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Doug Anderson (Bungee Métis) is the creative and strategic director at Invert Media and has consulted on Indigenous education and community development across Canada. Alexandra Flynn is an assistant professor at the University of British Columbia’s Allard School of Law.

Indigenous nations have been located in what are now Canadian cities from time immemorial. But while half of all Indigenous peoples in Canada live in urban areas today, efforts to develop relations between Indigenous peoples and Canadian political authorities tend to focus more on provincial and federal governments.

There is an urgent need to review, clarify and deepen Indigenous-municipal relationships across Canada, and for municipalities to rethink their approaches to governance in light of Indigenous laws, rights and responsibilities.

We know that these relationships matter. Several recommendations from the 1996 Report on the Royal Commission on Aboriginal Peoples address the Indigenous-municipal relationship, as does the 2007 United Nations Declaration of the Rights of Indigenous Peoples (UNDRIP) and the 2014 Calls to Action by the Truth and Reconciliation Commission (TRC).

In response, municipalities have introduced governance changes. Various municipalities have created an Indigenous affairs office at senior levels within their bureaucracies, started an Indigenous advisory council to offer advice on policies and initiatives, or mandated cultural competency training for civic employees. Many have also endorsed the TRC Calls to Action, and endorsed or adopted UNDRIP.

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These changes are welcome, but challenges remain. Not all municipalities that have recognized UNDRIP have taken meaningful action toward its implementation. This can strain relations with Indigenous partners and leaves open the question of how deeply committed municipalities are to forging reciprocal, respectful relationships with Indigenous peoples, particularly in relation to distinct Indigenous ways of framing human responsibilities and rights.

There remain disagreements over what obligations municipalities owe to First Nations. This is especially true in relation to “the duty to consult,” a responsibility that arises when government considers an action, such as land development or the extraction of resources, that may affect First Nations.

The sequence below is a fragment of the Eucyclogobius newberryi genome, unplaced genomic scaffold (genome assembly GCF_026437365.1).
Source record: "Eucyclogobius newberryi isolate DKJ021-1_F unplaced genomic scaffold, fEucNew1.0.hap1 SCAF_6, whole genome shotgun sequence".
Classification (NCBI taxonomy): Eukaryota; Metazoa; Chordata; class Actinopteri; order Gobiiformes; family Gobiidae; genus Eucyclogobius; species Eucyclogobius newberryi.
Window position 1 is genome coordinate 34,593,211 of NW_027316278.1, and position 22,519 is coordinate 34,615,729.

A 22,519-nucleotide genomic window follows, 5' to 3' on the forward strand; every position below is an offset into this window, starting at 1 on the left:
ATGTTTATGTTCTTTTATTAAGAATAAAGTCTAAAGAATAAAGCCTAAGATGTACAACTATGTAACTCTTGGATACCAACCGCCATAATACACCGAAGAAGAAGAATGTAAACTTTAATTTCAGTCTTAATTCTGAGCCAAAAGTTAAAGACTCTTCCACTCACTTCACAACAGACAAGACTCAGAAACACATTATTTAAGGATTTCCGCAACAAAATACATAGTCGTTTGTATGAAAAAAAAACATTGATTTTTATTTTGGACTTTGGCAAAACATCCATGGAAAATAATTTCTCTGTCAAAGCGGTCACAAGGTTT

There has been significant discussion recently over whether municipalities are a Crown, with a duty to consult, as the provinces and federal government are. Numerous court cases have argued that the duty does not extend to municipalities. At the same time, some provinces, including Ontario and Saskatchewan, have explicitly or implicitly delegated the duty to municipalities. This leaves Indigenous communities caught in a cat-and-mouse game of whether municipalities must exercise this duty.

The duty to consult, however, is an inadequate framework to ground the Indigenous-municipal relationship, as it typically concerns lands and resources that affect a specific First Nation. Municipalities host a diverse population of Indigenous peoples, some with reserves on or adjacent to local lands, or with treaty rights. The duty to consult also assumes a singular “First Nation” that can make decisions on behalf of a particular group of people. This does not reflect the makeup of many urban Indigenous populations, which may have political communities distinct from on-reserve Indigenous governments.

What, then, should municipalities be doing to improve Indigenous-municipal relations? Our recent paper for the Institute on Municipal Finance and Governance outlines some possibilities.

Municipalities must acknowledge their obligations to Indigenous peoples by creating mutually beneficial, respectful relationships that recognize and endorse Indigenous rights and responsibilities. This is preferable to a one-sided consultative model where governments are the ultimate decision maker and merely consider the views of Indigenous peoples. Relationships can express themselves in many forms, but municipal governments must listen and learn from First Nations and Indigenous peoples, including their laws and governance practices.

Municipalities cannot replace the nation-to-nation relationships that Indigenous peoples have with the Crown, but they can implement UNDRIP’s articles so that it is possible, for example, for the practice and revitalization of cultural traditions and customs to take place without interference from municipal bylaws.

Municipalities can also fund joint economic development planning, increase Indigenous representation on governing bodies, and enter into more collaborative and beneficial protocols and agreements with First Nations on lands bordering municipal boundaries, as well with Indigenous peoples living in cities.

Municipalities are often the political entity closest to urban Indigenous peoples. They are neighbours and, ideally, friends sharing diverse community contexts. As a result, they are perhaps best positioned to exemplify and deepen what it means to uphold the honour of the Crown, in ways that would be harder for more remote Canadian provincial and federal governments to realize.

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